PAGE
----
Working people can never look to the capitalist state, the courts, the police, or capitalist armies to defend our democratic rights. The democratic rights that exist in Western capitalist states are the result of struggle and the class balance of forces in society, rather than what is written in laws or constitutions. Only mass struggle linked internationally and led by a revitalised workers’ movement that fights to replace capitalism with genuine socialism can secure real democratic rights. This is the only force that can end wars and national oppression. Socialists oppose the Orwellian state repression of the Chinese and Russian capitalist states and stand on the side of the working class in these countries, which is the only force that can wage a real struggle against dictatorship.
When NATO needs Turkey to approve the membership applications of Sweden and Finland, its “democratic” leaders have no qualms about cosying up to the ruthless autocrat Erdogan who is preparing new wars against the Kurds, as well as attacking the rights of trade unions, women and LGBT+ people.
The same breathtaking double standards apply to Biden’s recent visit to Saudi Arabia to fist bump dictator Mohammed bin Salman. Biden on the campaign trail two years ago boasted he would turn Saudi Arabia into a “pariah”, but now he needs a deal over oil supplies as the Russian oil embargo squeezes global markets. So it was also with Blinken’s mission to charm Thailand’s dictator General Prayut in July. Washington is anxious not to see the Thai regime shift completely to China’s side.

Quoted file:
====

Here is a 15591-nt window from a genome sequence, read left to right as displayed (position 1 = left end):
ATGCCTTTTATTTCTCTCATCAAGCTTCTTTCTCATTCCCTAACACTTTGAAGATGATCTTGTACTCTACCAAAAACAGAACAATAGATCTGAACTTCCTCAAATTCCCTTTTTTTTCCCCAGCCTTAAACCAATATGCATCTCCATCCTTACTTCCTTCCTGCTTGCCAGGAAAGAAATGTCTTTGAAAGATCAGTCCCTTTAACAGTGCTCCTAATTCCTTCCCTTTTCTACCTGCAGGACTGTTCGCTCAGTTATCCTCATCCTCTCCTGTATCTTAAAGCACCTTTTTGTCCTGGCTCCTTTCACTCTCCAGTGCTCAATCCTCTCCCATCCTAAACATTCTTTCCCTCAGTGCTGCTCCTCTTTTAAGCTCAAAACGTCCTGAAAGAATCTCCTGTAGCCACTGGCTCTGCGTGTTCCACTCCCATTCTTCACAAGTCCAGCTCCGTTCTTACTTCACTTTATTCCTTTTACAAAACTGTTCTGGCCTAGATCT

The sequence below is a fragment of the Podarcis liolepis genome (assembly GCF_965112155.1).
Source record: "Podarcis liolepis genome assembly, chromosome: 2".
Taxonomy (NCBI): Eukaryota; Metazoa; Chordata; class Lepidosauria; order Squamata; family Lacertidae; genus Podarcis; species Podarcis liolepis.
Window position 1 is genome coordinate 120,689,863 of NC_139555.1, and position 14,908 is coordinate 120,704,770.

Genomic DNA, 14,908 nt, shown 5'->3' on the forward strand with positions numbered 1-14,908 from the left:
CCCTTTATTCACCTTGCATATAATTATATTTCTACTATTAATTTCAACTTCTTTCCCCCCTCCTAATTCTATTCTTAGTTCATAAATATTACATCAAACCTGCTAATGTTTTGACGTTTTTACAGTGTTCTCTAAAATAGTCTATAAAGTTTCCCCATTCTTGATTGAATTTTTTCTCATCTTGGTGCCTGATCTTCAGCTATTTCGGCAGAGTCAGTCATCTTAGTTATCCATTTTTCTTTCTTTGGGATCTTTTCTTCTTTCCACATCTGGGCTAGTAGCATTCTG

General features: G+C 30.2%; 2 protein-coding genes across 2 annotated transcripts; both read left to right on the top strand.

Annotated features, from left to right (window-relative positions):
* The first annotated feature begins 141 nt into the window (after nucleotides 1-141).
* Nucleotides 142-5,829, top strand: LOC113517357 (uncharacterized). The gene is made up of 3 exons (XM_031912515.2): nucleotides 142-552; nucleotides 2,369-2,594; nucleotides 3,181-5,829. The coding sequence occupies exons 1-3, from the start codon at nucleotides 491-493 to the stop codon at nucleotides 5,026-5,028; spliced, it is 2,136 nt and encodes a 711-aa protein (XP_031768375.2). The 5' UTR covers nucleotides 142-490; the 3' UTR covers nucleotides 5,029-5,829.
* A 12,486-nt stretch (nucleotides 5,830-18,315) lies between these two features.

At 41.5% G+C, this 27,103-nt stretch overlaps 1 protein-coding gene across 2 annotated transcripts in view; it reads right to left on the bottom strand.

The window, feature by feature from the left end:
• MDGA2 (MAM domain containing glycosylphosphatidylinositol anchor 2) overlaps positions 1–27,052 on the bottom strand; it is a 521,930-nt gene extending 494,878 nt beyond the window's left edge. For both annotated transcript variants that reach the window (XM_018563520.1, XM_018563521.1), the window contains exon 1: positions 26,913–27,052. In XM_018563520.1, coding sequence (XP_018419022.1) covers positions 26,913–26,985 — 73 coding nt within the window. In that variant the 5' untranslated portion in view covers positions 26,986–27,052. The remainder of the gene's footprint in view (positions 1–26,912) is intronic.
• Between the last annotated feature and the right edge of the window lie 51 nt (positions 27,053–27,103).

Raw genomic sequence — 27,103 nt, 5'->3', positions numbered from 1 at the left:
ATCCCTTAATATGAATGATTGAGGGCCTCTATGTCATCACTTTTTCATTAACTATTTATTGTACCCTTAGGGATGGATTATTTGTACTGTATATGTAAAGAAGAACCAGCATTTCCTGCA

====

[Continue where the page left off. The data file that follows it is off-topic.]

A clear analysis
The US-China imperialist conflict inserts itself into almost every movement and struggle occurring around the world. We saw an element of that in Myanmar last year, where on one side the army’s coup was supported by Beijing and Moscow, while on the other side a section of the youth and workers who mounted an incredible resistance struggle and mass strike movement unfortunately began to look towards Western pressure and even intervention (by the so-called international community) to help them defeat the junta. This was a cruel illusion which only played a confusing role in the struggle. The same occurred in a different form in Hong Kong during the mass democracy protests of 2019, and again in Thailand the following year.
There are important political lessons from these experiences in the changed global environment created by the new Cold War. In the aforementioned examples a variant of “lesser evilism” took hold and disoriented a section of these movements, leading to or reinforcing a downturn in the struggle. Also in countries like Indonesia, the Philippines, Malaysia, Japan, Taiwan and South Korea, sections of the workers’ movement and the Left can be disorientated and divided by these complications. Of course this is a warning for the nascent workers’ movement in China as well.
The Cold War, with the two imperialist blocs exploiting and further polarising already volatile situations to rack up geopolitical wins, represents a serious danger to workers and youth. This is the case even without another hot war replicating and perhaps eclipsing the horrors of Ukraine. A clear perspective, analysis and program that rejects “lesser evilism” and nationalism for an internationalist and working class position of implacable opposition to all capitalist and imperialist governments, this is the only way to ensure important struggles of the oppressed are not derailed by reaction.